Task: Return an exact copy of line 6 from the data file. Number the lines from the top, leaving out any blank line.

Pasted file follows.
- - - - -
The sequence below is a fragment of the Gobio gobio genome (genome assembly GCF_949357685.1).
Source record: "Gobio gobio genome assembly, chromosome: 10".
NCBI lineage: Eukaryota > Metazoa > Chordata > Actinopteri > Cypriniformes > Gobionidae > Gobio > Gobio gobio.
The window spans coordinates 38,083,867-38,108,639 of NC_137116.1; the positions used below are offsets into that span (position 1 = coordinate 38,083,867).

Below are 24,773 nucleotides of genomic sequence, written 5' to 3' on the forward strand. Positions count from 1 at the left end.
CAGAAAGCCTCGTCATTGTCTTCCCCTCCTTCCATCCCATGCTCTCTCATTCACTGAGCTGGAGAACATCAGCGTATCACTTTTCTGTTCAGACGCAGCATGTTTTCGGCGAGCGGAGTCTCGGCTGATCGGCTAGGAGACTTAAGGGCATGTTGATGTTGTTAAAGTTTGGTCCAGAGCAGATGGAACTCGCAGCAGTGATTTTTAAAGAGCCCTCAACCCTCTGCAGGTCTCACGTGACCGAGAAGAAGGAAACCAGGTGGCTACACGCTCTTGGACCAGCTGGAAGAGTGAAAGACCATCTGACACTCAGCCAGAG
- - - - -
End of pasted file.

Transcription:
CAGAAAGCCTCGTCATTGTCTTCCCCTCCTTCCATCCCATGCTCTCTCATTCACTGAGCTGGAGAACATCAGCGTATCACTTTTCTGTTCAGACGCAGCATGTTTTCGGCGAGCGGAGTCTCGGCTGATCGGCTAGGAGACTTAAGGGCATGTTGATGTTGTTAAAGTTTGGTCCAGAGCAGATGGAACTCGCAGCAGTGATTTTTAAAGAGCCCTCAACCCTCTGCAGGTCTCACGTGACCGAGAAGAAGGAAACCAGGTGGCTACACGCTCTTGGACCAGCTGGAAGAGTGAAAGACCATCTGACACTCAGCCAGAG